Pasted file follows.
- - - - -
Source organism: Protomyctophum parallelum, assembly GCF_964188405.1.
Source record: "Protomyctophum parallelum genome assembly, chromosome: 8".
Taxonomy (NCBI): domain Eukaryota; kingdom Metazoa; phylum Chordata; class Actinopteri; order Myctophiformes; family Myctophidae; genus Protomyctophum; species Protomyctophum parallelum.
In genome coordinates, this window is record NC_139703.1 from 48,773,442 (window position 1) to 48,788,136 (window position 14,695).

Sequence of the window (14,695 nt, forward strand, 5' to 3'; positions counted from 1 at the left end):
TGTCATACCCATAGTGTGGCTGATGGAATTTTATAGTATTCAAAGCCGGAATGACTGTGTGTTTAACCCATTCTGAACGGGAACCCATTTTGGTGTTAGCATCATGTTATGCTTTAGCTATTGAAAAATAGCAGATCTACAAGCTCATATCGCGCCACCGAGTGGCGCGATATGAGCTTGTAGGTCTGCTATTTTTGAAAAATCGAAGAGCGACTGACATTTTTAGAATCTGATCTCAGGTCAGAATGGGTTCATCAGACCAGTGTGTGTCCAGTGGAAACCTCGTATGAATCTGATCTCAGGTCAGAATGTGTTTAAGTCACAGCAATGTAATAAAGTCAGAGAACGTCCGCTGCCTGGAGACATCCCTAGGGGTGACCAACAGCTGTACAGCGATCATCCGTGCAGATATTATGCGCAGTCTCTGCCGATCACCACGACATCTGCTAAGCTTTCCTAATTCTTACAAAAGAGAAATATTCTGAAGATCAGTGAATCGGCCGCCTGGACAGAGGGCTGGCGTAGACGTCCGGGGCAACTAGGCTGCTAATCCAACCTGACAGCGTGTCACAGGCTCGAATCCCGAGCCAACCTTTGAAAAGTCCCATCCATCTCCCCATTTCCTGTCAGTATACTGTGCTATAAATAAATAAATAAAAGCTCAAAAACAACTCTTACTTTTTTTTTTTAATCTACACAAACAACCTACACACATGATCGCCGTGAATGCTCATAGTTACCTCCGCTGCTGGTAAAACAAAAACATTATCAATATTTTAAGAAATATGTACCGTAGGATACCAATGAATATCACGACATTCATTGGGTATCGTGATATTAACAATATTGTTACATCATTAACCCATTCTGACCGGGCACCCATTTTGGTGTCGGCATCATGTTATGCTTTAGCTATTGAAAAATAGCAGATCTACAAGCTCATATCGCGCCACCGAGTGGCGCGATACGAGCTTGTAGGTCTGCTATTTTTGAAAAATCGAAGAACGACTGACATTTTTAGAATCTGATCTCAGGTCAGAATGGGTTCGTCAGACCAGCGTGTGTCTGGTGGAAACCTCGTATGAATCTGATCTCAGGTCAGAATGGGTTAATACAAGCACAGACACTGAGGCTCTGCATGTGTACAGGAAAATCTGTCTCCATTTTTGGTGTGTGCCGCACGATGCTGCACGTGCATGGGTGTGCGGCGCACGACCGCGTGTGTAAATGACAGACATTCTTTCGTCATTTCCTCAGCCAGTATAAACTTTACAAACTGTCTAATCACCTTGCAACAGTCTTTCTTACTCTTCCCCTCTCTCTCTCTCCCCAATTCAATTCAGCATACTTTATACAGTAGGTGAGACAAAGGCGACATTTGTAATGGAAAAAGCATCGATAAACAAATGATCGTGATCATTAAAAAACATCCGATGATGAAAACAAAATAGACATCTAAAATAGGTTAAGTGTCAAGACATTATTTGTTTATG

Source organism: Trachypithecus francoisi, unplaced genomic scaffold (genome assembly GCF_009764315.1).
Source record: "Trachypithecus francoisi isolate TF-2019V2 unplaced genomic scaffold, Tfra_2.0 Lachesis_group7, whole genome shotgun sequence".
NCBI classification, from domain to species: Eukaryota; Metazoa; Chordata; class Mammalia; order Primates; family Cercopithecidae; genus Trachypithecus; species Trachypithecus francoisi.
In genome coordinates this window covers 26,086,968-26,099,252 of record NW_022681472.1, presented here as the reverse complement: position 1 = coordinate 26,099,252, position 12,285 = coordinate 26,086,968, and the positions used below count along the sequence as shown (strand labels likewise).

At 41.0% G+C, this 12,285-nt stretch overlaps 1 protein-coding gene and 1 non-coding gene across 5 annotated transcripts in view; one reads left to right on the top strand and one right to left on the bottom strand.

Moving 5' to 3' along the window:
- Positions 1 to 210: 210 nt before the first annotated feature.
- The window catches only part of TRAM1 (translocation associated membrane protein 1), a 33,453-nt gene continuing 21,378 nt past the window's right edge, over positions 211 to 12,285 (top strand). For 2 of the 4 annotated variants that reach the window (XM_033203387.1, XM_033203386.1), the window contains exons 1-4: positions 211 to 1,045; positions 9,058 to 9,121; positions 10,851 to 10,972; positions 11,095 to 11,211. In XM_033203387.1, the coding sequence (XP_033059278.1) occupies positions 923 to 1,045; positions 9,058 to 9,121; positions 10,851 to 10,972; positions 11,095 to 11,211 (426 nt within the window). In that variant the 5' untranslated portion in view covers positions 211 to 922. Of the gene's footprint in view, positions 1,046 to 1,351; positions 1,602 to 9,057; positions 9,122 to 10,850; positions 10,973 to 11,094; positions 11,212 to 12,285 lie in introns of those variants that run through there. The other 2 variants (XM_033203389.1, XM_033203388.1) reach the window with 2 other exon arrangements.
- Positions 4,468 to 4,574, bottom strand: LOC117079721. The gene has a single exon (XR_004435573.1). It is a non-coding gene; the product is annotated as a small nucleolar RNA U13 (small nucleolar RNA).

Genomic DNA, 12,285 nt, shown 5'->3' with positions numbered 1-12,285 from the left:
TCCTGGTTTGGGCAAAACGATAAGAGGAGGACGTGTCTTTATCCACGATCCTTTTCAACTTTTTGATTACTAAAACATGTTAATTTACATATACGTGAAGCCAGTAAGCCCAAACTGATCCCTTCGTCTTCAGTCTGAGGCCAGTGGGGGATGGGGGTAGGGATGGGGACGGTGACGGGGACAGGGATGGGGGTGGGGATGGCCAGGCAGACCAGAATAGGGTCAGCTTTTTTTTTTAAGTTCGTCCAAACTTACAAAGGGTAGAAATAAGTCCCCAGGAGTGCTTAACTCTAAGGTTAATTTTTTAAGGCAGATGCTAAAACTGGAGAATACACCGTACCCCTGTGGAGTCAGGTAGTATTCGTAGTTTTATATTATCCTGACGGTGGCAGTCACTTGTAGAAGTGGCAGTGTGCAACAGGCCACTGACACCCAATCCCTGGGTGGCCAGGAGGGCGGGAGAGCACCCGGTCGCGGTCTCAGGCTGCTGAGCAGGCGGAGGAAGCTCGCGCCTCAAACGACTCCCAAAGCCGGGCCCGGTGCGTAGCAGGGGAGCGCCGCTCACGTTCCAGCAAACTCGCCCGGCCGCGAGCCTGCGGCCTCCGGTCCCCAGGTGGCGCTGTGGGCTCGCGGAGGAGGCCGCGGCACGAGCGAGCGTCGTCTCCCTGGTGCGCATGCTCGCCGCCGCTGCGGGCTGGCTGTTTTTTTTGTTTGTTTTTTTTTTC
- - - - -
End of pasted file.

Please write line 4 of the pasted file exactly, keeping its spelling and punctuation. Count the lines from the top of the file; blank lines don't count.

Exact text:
In genome coordinates, this window is record NC_139703.1 from 48,773,442 (window position 1) to 48,788,136 (window position 14,695).